To be convicted of a crime is a substantial and serious life experience. One hopes that during the conviction process, the legal system permits for a fair and just verdict. This is unfortunately not always the case, however. Occasionally crucial evidence is never presented, jury bias exists and even a legal advocate fails to do his or her job. Such a combination of factors is often a nightmare montage for criminal defense attorneys.
This may have unfortunately been the case for a man who previously pleaded guilty to two robbery cases. The Texas court of appeals recently held that due to inadequate legal representation, the guilty pleas could have been involuntary.
The man claims to have had an attorney who ignored crucial information, failed to question a witness who confessed to the crime, and even omitted investigating the mental health of his own client, who had a history of mental illness. The attorney, disbarred in 2010, was the reason the man's convictions were overturned in the recent Texas high court decision.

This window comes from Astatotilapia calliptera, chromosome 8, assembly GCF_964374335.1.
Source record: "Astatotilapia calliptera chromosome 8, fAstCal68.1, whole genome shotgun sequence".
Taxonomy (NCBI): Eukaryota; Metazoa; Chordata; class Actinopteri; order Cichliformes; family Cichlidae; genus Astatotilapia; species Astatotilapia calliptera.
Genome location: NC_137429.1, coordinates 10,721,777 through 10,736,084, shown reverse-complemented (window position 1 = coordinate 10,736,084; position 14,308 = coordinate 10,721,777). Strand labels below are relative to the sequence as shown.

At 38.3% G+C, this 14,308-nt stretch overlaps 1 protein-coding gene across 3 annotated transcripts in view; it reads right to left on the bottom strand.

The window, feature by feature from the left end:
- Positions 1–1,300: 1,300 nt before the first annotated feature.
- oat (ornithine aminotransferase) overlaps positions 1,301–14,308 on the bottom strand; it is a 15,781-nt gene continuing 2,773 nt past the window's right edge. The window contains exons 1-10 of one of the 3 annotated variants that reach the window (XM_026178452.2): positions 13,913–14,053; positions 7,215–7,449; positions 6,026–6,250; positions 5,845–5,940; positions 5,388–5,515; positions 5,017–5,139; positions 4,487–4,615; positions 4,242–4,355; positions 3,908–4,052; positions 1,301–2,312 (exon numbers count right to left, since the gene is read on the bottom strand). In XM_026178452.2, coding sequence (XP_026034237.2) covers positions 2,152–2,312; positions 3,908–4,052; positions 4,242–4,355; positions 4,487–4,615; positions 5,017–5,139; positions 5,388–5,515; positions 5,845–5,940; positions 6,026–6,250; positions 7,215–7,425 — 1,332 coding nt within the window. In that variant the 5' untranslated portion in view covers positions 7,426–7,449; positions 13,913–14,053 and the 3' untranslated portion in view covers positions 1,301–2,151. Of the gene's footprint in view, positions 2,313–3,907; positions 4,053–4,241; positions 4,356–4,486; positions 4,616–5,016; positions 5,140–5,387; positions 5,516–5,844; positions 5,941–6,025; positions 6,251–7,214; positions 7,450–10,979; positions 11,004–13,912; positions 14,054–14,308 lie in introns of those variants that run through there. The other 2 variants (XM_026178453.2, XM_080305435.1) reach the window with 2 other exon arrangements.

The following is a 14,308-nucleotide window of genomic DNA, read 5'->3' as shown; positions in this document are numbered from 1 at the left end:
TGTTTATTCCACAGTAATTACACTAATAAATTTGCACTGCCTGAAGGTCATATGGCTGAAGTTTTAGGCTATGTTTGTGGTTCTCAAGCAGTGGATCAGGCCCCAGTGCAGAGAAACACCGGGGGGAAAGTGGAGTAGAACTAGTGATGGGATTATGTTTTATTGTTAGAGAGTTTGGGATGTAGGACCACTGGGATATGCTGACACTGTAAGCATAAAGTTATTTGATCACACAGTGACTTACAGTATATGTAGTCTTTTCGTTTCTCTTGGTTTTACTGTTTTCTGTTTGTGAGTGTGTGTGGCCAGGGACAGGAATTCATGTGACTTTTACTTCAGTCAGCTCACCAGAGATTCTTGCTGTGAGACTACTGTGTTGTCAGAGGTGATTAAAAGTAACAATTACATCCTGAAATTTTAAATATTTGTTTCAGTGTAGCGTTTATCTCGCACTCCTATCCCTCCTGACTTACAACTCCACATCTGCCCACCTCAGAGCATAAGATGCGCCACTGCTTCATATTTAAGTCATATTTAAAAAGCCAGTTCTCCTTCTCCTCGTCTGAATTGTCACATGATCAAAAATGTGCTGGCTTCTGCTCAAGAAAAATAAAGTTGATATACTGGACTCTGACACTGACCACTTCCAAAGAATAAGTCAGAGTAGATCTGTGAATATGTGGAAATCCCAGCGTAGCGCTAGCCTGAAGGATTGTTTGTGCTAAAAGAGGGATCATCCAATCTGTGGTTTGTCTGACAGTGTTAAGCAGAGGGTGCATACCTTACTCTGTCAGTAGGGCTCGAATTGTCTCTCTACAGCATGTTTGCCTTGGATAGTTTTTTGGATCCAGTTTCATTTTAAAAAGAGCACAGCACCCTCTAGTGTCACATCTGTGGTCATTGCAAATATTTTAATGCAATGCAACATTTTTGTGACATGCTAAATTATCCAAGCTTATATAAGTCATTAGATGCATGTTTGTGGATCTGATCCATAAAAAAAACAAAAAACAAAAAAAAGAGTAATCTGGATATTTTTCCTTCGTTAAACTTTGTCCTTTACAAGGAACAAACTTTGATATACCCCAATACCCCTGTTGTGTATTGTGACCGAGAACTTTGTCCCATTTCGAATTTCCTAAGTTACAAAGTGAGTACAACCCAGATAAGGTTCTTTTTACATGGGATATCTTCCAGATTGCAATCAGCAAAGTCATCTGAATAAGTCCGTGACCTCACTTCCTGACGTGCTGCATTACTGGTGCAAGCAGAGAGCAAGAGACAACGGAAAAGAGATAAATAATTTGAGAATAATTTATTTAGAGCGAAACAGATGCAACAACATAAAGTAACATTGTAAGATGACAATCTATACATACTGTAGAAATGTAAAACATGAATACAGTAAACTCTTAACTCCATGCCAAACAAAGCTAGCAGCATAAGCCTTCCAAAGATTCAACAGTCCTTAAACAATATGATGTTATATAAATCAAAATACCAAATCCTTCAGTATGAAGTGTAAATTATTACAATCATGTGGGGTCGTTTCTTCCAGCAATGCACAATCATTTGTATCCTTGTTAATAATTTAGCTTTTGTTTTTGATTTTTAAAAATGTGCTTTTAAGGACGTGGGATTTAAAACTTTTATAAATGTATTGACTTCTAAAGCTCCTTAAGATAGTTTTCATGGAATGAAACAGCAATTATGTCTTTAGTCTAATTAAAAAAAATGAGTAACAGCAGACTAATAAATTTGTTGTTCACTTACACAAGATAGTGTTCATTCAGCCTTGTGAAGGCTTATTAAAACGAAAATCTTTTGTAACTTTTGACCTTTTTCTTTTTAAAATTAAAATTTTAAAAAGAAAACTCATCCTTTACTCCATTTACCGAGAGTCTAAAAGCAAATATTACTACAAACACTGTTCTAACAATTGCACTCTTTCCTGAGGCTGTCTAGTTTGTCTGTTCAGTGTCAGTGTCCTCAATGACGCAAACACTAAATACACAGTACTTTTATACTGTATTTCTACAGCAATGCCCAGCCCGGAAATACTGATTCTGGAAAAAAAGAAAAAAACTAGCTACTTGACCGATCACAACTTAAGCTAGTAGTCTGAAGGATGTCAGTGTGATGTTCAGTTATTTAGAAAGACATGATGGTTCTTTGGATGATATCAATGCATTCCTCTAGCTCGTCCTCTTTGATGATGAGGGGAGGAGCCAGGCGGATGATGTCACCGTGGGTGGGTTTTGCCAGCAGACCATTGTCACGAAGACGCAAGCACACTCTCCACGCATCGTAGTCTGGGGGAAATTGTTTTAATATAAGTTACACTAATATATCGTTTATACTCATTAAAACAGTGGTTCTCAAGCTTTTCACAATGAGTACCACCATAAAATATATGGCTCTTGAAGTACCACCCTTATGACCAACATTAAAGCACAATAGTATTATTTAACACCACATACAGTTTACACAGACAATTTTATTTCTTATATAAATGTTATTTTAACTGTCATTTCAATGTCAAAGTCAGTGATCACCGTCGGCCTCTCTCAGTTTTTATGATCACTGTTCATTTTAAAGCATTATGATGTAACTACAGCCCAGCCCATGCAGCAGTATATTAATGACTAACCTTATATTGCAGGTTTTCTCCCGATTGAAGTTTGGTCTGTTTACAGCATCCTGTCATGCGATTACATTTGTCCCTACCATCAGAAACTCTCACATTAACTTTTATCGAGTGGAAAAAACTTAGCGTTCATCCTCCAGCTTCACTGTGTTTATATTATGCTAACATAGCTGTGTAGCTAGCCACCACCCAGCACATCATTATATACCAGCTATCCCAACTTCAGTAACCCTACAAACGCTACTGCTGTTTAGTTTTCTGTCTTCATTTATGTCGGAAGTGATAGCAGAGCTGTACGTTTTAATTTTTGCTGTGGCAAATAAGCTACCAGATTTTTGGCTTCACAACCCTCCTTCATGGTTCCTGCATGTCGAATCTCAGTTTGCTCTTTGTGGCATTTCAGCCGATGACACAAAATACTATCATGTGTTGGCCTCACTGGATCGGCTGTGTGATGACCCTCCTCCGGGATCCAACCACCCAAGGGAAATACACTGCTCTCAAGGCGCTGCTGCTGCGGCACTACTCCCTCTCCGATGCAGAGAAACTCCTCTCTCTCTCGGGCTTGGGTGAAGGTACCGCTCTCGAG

The appellate court which issued the ruling was following the recommendation of the lower court that oversaw the original hearing. The decision does not offer the man innocence, but only states that he was not given a fair trial originally,
Adequate representation in a criminal trial is absolutely tantamount to a fair and just process. Any weaknesses in the prosecution's case, or a lack of proper evidence, could mean that an accused individual is charged with a lessor crime or even goes completely free. Criminal prosecution is not to be taken lightly and deserves a vigorous defense.
Source: Dallas News, "Man who pleaded guilty in two Dallas robberies granted new trial after defense attorney disbarred," Jennifer Emily, March 27, 2013